August 06, 2014      

Editor’s Note: The 2014 Game Changer Awards are open for entry. This article, which originally ran on Feb. 13, 2014, is part of a series looking back at the 2013 Game Changer Award Winners. To enter this year’s contest, click here.

Saying the initial response from the marketplace to its Grizzly robotic utility vehicle is “exceeding expectations,” Clearpath Robotics CEO and co-founder Matt Rendall is now focusing on refining the product to better meet the needs of customers.

“When we released the Grizzly, we weren’t sure how it would be received,” he said. “Although we have a long way to go in terms of adoption in the market, we are ahead of schedule.”

Clearpath RUVs

Clearpath’s Grizzly self-driving vehicles

Grizzly is the company’s largest all-terrain vehicle, offering the performance of a tractor with the precision of an industrial robot. The 80-horsepower machine, which is Robot Operating System-compatible, is an all-electric, 1-ton vehicle with a maximum payload of 1,320 lb. and a maximum speed of 12 mph.

Kitchener, Ontario-based Clearpath’s Grizzly RUV was the winner of the Game Changer Award for Industrial Productivity at last October’s RoboBusiness 2013.

‘Bulk of interest agriculture-centric’

The company has been targeting the research departments of agriculture, mining and defense companies for its new RUV, which is designed for the dull, dirty and sometimes deadly tasks currently done by humans.

“The first customers are core and very instrumental in helping us understand the market,” Rendall said. “So far, the bulk of interest has been agriculture-centric. As a result, we are working to develop Grizzly more for that industry.”

While it currently has an entry price of $100,000, Rendall sees that cost dropping over time.

“With continuing innovations in hardware and software, we would like to see the price of Grizzly drop to $30,000 to make it a more cost-competitive alternative to a tractor,” he said. “Right now, we are at a price disadvantage.”

RUV’s four ‘buckets’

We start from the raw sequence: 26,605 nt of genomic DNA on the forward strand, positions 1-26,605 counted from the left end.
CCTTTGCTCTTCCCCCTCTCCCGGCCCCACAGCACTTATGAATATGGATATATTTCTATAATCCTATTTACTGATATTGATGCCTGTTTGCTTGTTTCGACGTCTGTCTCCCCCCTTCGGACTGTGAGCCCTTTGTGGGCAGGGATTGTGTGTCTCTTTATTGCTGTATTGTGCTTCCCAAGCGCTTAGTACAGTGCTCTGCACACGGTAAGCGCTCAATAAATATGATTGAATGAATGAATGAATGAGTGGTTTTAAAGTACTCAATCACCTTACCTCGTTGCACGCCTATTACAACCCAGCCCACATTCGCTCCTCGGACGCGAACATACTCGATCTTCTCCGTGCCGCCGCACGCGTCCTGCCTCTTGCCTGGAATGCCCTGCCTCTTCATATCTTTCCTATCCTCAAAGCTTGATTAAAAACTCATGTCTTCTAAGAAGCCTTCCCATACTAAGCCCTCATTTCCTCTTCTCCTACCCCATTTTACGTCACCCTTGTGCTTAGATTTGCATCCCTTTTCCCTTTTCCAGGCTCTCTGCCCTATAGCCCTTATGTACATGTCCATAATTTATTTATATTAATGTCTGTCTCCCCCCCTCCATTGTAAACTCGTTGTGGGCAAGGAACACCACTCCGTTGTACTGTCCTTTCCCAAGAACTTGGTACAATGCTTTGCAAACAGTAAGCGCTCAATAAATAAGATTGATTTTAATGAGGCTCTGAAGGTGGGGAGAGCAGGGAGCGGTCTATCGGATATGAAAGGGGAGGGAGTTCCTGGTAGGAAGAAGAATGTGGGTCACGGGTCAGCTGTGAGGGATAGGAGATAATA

Clearpath is presently focusing much of its Grizzly efforts on the agriculture sector, where Rendall identified four “buckets” for the RUV.

“The first is pesticide spraying,” he said. “That is one of the most hazardous tasks for farmers. By fully automating the process, we will not be exposing people to harsh chemicals.”

“In addition, we can spray at night when winds are lighter,” Rendall noted. “We want to change the way people think about pesticide spraying.”

The other three areas where Grizzly can aid farmers is in mowing between the crops where grass grows to reduce insect problems; harvest support by hitching a wagon behind Grizzly and towing the pickers, allowing them to focus exclusively on the delicate manipulation of hand picking crops; and cultivation, such as aerating the fields before planting.

“It is as simple as changing the implements attached to the Grizzly,” Rendall said. “That is the purpose of a utility vehicle.”

In the mining sector, Clearpath is focusing on remote geophysical surveying of both open pit and underground mining to ensure the ongoing integrity of mine walls, utilizing ground penetrating radar and sensors.

For defense industry purposes, Rendall said the Grizzly’s concentration is on squad mission support, where it would follow soldiers while carrying their equipment packs.

“We are primarily focusing on the industrial segment, as that is where we believe the future of robotics is brightest,” said Rendall.

Founded in 2009, Clearpath currently has 40 employees, but Rendall expected that number to double over the next 12 to 18 months.

“We feel very strong and positive about the future,” Rendall said. “The robotics industry right now is where the personal computer industry was in the 1980s.”

Winners: Game Changer Awards 2013

See related article: Canadian Robotics Turns a New Leaf